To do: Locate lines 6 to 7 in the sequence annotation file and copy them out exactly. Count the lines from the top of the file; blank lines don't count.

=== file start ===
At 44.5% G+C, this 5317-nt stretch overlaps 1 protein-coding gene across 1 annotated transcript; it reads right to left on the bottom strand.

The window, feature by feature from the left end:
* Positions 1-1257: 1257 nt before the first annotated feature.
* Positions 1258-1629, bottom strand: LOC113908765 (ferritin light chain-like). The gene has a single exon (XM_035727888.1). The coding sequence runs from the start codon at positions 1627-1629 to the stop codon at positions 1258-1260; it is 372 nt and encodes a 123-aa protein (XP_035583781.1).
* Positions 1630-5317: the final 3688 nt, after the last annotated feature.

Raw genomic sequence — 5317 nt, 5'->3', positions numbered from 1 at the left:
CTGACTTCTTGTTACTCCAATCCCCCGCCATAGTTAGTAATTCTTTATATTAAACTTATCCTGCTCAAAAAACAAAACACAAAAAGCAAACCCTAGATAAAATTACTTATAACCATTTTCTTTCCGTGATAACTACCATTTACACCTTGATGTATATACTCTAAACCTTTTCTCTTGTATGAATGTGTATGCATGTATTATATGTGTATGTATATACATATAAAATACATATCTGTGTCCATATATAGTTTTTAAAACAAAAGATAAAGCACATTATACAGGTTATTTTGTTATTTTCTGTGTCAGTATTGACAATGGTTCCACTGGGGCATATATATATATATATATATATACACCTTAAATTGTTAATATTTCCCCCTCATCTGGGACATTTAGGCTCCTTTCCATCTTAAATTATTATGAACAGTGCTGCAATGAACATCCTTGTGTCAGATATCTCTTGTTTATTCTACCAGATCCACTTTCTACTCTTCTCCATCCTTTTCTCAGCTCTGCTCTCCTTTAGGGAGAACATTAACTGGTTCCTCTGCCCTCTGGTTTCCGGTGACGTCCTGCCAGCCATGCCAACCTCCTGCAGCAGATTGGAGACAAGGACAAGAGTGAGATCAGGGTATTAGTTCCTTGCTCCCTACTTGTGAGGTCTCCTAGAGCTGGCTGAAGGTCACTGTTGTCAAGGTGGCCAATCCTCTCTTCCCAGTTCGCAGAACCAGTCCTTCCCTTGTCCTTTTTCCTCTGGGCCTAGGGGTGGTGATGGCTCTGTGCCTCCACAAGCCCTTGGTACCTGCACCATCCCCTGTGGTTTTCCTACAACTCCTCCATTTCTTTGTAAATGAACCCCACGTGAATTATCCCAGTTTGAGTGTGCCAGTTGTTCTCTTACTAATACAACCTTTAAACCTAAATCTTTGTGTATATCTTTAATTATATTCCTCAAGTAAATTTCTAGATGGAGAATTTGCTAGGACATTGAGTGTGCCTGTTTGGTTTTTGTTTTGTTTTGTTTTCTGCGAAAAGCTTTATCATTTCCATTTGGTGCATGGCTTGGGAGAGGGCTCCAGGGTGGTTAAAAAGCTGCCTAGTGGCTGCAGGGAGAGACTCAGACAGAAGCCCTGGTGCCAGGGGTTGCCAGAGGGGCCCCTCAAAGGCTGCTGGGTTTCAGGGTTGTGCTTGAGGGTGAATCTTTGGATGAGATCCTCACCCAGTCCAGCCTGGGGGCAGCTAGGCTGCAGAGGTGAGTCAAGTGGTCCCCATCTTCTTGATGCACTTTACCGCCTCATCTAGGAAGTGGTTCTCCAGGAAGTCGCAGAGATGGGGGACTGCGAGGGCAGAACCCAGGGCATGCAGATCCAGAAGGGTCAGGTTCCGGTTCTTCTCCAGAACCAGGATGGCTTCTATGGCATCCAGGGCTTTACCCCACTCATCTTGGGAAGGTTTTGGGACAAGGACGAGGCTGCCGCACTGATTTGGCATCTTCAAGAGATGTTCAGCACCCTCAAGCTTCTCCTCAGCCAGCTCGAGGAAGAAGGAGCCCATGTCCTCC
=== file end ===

Raw genomic sequence — 5317 nt, 5'->3', positions numbered from 1 at the left:
CTGACTTCTTGTTACTCCAATCCCCCGCCATAGTTAGTAATTCTTTATATTAAACTTATCCTGCTCAAAAAACAAAACACAAAAAGCAAACCCTAGATAAAATTACTTATAACCATTTTCTTTCCGTGATAACTACCATTTACACCTTGATGTATATACTCTAAACCTTTTCTCTTGTATGAATGTGTATGCATGTATTATATGTGTATGTATATACATATAAAATACATATCTGTGTCCATATATAGTTTTTAAAACAAAAGATAAAGCACATTATACAGGTTATTTTGTTATTTTCTGTGTCAGTATTGACAATGGTTCCACTGGGGCATATATATATATATATATATATACACCTTAAATTGTTAATATTTCCCCCTCATCTGGGACATTTAGGCTCCTTTCCATCTTAAATTATTATGAACAGTGCTGCAATGAACATCCTTGTGTCAGATATCTCTTGTTTATTCTACCAGATCCACTTTCTACTCTTCTCCATCCTTTTCTCAGCTCTGCTCTCCTTTAGGGAGAACATTAACTGGTTCCTCTGCCCTCTGGTTTCCGGTGACGTCCTGCCAGCCATGCCAACCTCCTGCAGCAGATTGGAGACAAGGACAAGAGTGAGATCAGGGTATTAGTTCCTTGCTCCCTACTTGTGAGGTCTCCTAGAGCTGGCTGAAGGTCACTGTTGTCAAGGTGGCCAATCCTCTCTTCCCAGTTCGCAGAACCAGTCCTTCCCTTGTCCTTTTTCCTCTGGGCCTAGGGGTGGTGATGGCTCTGTGCCTCCACAAGCCCTTGGTACCTGCACCATCCCCTGTGGTTTTCCTACAACTCCTCCATTTCTTTGTAAATGAACCCCACGTGAATTATCCCAGTTTGAGTGTGCCAGTTGTTCTCTTACTAATACAACCTTTAAACCTAAATCTTTGTGTATATCTTTAATTATATTCCTCAAGTAAATTTCTAGATGGAGAATTTGCTAGGACATTGAGTGTGCCTGTTTGGTTTTTGTTTTGTTTTGTTTTCTGCGAAAAGCTTTATCATTTCCATTTGGTGCATGGCTTGGGAGAGGGCTCCAGGGTGGTTAAAAAGCTGCCTAGTGGCTGCAGGGAGAGACTCAGACAGAAGCCCTGGTGCCAGGGGTTGCCAGAGGGGCCCCTCAAAGGCTGCTGGGTTTCAGGGTTGTGCTTGAGGGTGAATCTTTGGATGAGATCCTCACCCAGTCCAGCCTGGGGGCAGCTAGGCTGCAGAGGTGAGTCAAGTGGTCCCCATCTTCTTGATGCACTTTACCGCCTCATCTAGGAAGTGGTTCTCCAGGAAGTCGCAGAGATGGGGGACTGCGAGGGCAGAACCCAGGGCATGCAGATCCAGAAGGGTCAGGTTCCGGTTCTTCTCCAGAACCAGGATGGCTTCTATGGCATCCAGGGCTTTACCCCACTCATCTTGGGAAGGTTTTGGGACAAGGACGAGGCTGCCGCACTGATTTGGCATCTTCAAGAGATGTTCAGCACCCTCAAGCTTCTCCTCAGCCAGCTCGAGGAAGAAGGAGCCCATGTCCTCC